2. Yesterday, there was a report that an internal EU memo concludes it is now too late to stop Iran from going nuclear. That is not to say that the crisis is averted or can be ignored. This issue will find resolution soon, one way or the other. Iran may yet follow North Korea's lead ... or it could all become a focal point of a large scale military conflict. We will likely find out by the end of the year.

3. The civil war taking place in Iraq between Muslim factions and promulgated by terrorists there will either be doused by the reinforced US forces, or it will become evident that we must abandon the country to its fate.

4. In the maybe-soon category, H5N1 may be showing itself for the danger or the dud that it really is. Give it another year, but if it remains a rarely human-infectious virus, the world should be largely prepared at that point for the worst it may yet dish out.

5. Also maybe soon, there will come a conjunction of events and realizations ... that will cause a large segment of the general population to embrace preparedness as an important, proactive measure in the face of risks that will become more up-close and personal. How this comes about exactly is truly a matter of conjecture, but there are so many risk factors that are simultaneously being elevated now that chances are growing we will be seeing at least one major event that will provide a stimulus for significant public reaction. Authorities will of course try to manipulate and spin the situation to try to manage public reaction, "for our own good." But many will see the truth of the matter and will respond en masse. For the record, that will NOT be the time to be prepping. Prepping is about being ahead of the curve.

Get Ready, Seriously ...

Thursday, February 08, 2007

Got masks?

Many thanks to Michael C. for forwarding this article below on to me.

In the U.K., where the Bird Flu has suddenly appeared, N95 masks are at a premium.

Last week, I received an inquiry from Singapore on 1000 cases of 3M N95 masks.

I mention this as fair warning, folks ... if you plan to be acquiring protective masks in the near future, wait no longer. Although there is not a shortage of masks in the U.S. at the moment, that could change in a heartbeat. This is what preparedness is about--being a bit ahead of the curve.

February 04, 2007
NHS staff face year-long wait for safety masks
David Cracknell Political Editor

MINISTERS are considering stockpiling face masks for NHS staff, carers and even the general public to protect them in the event of bird flu mutating into a form that spreads to humans.
Anyone caring for the elderly, people infected with the disease or showing symptoms would be supplied with the disposable masks first.

But, according to minutes from the latest planning meeting, it is “unlikely” that ordered stocks will be ready until next year.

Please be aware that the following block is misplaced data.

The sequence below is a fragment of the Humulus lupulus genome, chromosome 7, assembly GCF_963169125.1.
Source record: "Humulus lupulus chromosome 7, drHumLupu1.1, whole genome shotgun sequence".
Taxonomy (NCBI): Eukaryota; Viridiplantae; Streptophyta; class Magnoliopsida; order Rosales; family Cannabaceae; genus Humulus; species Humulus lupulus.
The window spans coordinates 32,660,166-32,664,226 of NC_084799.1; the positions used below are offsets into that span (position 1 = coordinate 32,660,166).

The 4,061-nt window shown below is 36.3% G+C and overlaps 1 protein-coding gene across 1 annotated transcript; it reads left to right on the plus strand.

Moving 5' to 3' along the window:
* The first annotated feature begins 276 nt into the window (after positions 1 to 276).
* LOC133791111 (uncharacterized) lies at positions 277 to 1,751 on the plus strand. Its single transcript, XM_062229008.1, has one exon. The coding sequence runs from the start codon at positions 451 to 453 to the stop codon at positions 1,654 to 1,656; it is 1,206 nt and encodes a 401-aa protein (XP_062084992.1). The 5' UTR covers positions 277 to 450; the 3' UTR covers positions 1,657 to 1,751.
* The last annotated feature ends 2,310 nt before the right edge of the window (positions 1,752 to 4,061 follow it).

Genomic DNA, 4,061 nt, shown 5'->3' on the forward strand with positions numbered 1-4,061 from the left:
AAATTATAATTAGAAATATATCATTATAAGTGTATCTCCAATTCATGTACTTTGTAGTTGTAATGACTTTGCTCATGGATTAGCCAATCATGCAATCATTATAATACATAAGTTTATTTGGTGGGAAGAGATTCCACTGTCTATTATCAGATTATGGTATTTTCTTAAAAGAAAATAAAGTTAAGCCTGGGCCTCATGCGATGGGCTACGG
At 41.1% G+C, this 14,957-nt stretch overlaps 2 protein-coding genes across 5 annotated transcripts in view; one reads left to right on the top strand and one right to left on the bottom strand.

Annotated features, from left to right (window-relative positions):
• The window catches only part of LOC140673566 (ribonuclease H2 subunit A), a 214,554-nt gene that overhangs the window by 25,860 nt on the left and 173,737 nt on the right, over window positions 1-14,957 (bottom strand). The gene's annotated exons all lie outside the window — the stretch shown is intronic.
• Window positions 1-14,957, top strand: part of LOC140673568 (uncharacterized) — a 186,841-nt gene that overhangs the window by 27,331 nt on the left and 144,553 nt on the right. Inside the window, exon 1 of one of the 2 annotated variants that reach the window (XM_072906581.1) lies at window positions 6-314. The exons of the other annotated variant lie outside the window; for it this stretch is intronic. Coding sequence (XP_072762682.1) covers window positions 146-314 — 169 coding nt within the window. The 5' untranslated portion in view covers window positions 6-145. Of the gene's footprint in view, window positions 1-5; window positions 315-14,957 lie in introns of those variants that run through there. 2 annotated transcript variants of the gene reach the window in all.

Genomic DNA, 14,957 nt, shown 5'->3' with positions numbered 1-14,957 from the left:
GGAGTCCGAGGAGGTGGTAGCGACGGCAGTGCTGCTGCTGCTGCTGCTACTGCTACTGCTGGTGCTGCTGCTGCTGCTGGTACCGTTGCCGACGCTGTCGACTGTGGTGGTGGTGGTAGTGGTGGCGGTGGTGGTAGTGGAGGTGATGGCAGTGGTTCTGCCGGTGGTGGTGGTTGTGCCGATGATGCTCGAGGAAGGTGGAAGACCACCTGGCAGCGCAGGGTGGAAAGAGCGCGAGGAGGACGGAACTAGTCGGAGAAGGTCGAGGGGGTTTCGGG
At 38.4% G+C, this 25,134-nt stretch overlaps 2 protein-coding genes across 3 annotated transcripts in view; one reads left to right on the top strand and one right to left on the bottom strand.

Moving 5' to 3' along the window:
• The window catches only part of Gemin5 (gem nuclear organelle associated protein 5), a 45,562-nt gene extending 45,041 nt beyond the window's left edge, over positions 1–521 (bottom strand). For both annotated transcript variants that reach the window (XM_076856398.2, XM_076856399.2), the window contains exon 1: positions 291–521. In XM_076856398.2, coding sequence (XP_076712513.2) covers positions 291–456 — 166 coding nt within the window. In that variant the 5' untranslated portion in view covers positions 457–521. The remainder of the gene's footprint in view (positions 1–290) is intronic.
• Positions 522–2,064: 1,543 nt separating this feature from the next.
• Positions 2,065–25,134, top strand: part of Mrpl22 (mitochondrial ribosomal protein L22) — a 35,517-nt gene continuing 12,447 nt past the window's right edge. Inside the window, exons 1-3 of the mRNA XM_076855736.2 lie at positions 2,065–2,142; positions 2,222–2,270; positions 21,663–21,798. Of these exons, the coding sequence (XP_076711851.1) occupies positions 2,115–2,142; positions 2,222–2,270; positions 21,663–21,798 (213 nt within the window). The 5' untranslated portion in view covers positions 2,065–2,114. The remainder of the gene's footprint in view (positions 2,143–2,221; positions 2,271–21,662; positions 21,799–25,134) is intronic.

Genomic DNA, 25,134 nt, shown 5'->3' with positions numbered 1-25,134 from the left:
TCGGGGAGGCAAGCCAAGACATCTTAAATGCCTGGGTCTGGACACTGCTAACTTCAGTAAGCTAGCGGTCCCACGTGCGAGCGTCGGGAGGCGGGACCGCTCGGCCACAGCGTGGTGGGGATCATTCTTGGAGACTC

The Department of Health may also decide to order enough for the entire population, as the French government has done.

However, the minutes of last month’s meeting record that “the [department] would not be recommending the use of masks by the general public” at present because of the “limited science base” suggesting they will prevent further infection.

At the meeting concern was raised that this decision could provoke a backlash. “[Our communications strategy] will need careful preparation and handling, especially in view of the likelihood of our French neigh-bours wearing protection in public,” the document says.

It adds: “Abroad, it is France who has adopted a policy the most radically different. By the middle of 2007 the French will have stockpiled surgical masks to provide for their symptomatic and well general population during a pandemic.”

The latest plans come after the government has already drawn up an extensive strategy to cope with a major outbreak of bird flu, including burying the dead in “plague pits” and widespread closure of schools.

A confidential Home Office report has acknowledged that families may have to wait for four months to bury their dead. The paper said it was “prudent” to predict that as many as 320,000 people could die from the H5N1 strain of the virus if it mutates to humans.


Get Ready, Seriously ...

Saturday, February 03, 2007

"World Braced for Huge Surge in Bird Flu Cases"

Wow. It doesn't take much to start drumming up alarmist reports out there about bird flu now, does it? The red flag in this case is that H5N1 has appeared in the British Isles for the first time--on a turkey farm.

Of course, I have to imagine it will be the same in U.S. newspapers when H5N1 lands on our shores.

This article from the Guardian Unlimited in the U.K. is certainly worth reading, if for no other reason than to realize that we're actually likely approaching another huge surge in preparedness activity. A few more scary headlines like this will likely mean a few shortages and backlog issues on some items for all of us.,,2005605,00.html

Get Ready, Seriously ...

Thursday, February 01, 2007

U.S Issues Guidelines in Case of Flu Pandemic

Important to know and to prepare for ...

US Issues Guidelines in Case of Flu Pandemic


ATLANTA, Feb. 1 — Cities should close schools for up to three months in the event of a severe flu outbreak, ball games and movies should be canceled and working hours staggered so subways and buses are less crowded, the federal government advised today in issuing new pandemic flu guidelines to states and cities.

Health officials acknowledged that such measures would hugely disrupt public life, but they argued that these measure would buy the time needed to produce vaccines and would save lives because flu viruses attack in waves lasting about two months.

“We have to be prepared for a Category 5 pandemic,” said Dr. Martin Cetron, director of global migration and quarantine for the Centers for Disease Control and Prevention, in releasing the guidelines. “It’s not easy. The only thing that’s harder is facing the consequences. That will be intolerable.”